Want to make more money, get better sleep, and improve your general health? Then you may want to try moving a bit eastward.
A new study found that people who live in the western portion of time zones tend to go to bed later and get less sleep than their eastern counterparts, resulting in worse health and lower overall earnings for the western residents. As the Daily Mail reported, the study from the University of Pittsburgh and Universita della Svizzera found a direct link between where a person lives in relation to their time zone and factors like obesity and disease.
As the study noted, people who live in the western portion of time zones tend to go to bed later, as there are more daylight hours closer to the edge of the time zone.
"But the new study, published in the Journal of Health Economics, suggests that more minute differences in our days and schedules can shape our sleep schedules and health outcomes," the Daily Mail report noted. "Moving westward, the sun sets later and later into the day, and even sets later within the time zone."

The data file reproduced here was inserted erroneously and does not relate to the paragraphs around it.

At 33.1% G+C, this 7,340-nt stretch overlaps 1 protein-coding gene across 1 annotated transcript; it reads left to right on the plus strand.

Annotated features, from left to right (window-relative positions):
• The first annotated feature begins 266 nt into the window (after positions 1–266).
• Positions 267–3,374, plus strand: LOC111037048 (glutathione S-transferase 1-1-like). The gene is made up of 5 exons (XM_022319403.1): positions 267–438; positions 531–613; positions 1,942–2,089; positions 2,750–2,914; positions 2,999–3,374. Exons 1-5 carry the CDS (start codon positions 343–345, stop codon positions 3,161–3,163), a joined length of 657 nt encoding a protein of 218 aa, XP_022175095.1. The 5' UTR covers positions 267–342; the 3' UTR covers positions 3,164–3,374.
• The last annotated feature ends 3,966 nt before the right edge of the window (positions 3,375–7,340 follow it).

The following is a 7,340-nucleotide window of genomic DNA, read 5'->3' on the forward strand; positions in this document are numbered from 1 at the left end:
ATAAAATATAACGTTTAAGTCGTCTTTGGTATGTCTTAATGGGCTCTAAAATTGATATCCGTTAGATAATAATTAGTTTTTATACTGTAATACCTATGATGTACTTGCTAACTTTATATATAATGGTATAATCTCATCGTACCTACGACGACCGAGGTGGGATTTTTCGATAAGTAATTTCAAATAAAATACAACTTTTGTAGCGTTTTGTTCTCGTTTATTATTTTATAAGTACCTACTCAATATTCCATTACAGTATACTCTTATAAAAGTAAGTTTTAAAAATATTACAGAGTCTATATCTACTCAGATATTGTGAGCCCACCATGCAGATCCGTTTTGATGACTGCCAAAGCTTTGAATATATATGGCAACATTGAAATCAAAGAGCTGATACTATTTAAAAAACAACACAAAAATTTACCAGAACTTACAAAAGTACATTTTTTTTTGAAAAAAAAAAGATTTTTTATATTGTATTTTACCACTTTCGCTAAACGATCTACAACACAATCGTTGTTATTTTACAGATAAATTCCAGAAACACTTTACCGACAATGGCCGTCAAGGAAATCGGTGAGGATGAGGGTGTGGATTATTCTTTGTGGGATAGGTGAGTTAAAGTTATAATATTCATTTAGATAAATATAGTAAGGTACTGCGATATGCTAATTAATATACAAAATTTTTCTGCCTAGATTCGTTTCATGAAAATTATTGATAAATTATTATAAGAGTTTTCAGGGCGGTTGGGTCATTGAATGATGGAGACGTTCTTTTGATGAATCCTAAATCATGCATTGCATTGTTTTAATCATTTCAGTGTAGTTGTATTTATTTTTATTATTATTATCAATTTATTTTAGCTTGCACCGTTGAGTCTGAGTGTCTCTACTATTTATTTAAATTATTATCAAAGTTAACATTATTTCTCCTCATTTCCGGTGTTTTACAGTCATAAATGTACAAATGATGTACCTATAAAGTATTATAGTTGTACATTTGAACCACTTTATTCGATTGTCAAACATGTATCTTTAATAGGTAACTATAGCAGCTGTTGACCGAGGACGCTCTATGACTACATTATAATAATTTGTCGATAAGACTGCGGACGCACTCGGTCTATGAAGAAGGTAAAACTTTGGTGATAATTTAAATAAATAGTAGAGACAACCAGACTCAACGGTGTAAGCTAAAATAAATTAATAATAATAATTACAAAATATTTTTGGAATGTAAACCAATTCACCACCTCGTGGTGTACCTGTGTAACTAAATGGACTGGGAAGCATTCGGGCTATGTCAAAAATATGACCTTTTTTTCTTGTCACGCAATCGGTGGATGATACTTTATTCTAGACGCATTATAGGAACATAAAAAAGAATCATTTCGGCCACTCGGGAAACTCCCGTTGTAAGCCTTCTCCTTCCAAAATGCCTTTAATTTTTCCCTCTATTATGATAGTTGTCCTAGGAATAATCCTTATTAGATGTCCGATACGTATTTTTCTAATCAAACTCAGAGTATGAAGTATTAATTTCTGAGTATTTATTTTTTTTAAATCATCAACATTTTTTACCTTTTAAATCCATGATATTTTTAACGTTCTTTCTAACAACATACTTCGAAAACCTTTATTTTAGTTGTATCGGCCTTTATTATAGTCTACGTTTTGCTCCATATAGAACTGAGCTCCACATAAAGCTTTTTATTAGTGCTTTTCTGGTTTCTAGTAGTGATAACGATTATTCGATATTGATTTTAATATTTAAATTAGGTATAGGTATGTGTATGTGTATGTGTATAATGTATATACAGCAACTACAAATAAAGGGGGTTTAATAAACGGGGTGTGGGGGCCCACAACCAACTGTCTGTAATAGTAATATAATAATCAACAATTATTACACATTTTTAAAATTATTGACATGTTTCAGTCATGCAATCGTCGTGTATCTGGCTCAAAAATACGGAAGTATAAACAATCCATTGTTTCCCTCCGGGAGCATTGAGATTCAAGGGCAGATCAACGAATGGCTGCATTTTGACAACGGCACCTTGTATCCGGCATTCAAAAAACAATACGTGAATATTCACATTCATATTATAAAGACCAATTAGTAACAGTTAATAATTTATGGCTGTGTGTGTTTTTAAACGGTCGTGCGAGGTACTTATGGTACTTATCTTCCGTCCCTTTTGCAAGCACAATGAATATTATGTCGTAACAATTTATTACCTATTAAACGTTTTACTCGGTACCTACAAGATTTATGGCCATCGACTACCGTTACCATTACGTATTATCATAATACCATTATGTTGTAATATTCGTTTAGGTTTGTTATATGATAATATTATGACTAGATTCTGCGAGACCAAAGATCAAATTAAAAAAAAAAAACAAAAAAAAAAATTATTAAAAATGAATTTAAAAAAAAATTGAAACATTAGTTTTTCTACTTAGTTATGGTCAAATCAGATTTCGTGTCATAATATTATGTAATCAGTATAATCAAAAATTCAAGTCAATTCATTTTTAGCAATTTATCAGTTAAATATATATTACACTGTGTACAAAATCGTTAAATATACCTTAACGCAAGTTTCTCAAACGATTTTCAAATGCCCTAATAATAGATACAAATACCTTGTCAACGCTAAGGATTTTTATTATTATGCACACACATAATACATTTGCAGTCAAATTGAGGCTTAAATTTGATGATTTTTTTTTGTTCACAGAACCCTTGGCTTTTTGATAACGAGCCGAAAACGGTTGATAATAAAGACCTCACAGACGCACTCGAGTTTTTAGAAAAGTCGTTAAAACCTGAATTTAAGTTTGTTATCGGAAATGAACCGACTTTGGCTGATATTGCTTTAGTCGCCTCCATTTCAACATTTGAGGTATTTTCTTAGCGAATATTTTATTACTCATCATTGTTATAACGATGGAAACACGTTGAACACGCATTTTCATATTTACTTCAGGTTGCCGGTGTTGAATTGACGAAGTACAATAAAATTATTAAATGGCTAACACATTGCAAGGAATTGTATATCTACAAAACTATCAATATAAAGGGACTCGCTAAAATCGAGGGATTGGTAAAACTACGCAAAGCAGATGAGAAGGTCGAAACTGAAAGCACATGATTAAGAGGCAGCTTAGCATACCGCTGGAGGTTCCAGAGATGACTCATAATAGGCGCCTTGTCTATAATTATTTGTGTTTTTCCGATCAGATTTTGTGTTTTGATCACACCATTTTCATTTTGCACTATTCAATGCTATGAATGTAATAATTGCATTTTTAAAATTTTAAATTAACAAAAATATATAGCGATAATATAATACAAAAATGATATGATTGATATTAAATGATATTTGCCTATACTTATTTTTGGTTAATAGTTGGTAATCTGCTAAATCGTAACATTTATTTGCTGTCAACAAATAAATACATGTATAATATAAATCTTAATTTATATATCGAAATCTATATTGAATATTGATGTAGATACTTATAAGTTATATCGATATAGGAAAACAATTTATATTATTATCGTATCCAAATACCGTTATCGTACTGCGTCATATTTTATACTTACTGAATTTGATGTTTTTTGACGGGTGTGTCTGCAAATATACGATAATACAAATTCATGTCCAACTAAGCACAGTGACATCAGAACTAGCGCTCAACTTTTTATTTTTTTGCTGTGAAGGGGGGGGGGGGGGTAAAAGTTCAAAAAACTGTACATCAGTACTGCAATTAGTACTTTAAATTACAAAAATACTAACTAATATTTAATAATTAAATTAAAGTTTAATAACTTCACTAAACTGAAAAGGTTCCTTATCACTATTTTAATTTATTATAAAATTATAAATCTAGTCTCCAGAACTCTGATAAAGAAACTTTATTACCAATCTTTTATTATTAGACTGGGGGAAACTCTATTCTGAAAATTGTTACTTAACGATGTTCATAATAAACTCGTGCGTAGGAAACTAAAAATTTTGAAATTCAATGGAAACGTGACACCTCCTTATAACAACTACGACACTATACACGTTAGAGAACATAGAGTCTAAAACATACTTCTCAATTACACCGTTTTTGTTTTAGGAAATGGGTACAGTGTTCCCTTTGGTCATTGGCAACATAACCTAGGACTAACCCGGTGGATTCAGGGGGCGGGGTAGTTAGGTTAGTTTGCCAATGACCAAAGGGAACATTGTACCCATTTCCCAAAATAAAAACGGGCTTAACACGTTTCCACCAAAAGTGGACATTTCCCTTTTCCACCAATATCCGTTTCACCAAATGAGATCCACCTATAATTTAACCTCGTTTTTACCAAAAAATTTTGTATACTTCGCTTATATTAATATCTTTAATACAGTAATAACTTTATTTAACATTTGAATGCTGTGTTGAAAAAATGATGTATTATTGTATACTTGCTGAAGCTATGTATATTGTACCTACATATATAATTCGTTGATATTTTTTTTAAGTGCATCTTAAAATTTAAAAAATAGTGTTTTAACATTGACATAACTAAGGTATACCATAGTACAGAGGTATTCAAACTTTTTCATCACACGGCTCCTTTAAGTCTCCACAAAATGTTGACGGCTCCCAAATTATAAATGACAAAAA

"So within a single time zone, the sun sets a over an hour earlier on the east side than on the west side."The differences were not large on a daily basis, with residents in eastern portion of time zones going to bed close to 20 minutes earlier than those in the west. But the study noted that this adds up to roughly 113 hours of sleep lost each year for those living in the part of the time zone where the sun is out later.
As a result, obesity was 21 percent more common among those living in the western portion and rates of heart attack, diabetes, and breast cancer were all higher as well. Wages for those living in the west were about 3 percent lower than people living in the eastern sides of the time zones, the report found.There are other factors at play, the report noted. Experts say that artificial lighting has made it more difficult to get the sleep they need.
This is not the first study that has found a link between the hours of sleep a person gets each night to their productivity on the job. A 2016 study by Rand Europe found that one-third of Americans get fewer than seven hours of sleep each night, which leads to a loss in productivity at work of roughly $226 billion each year.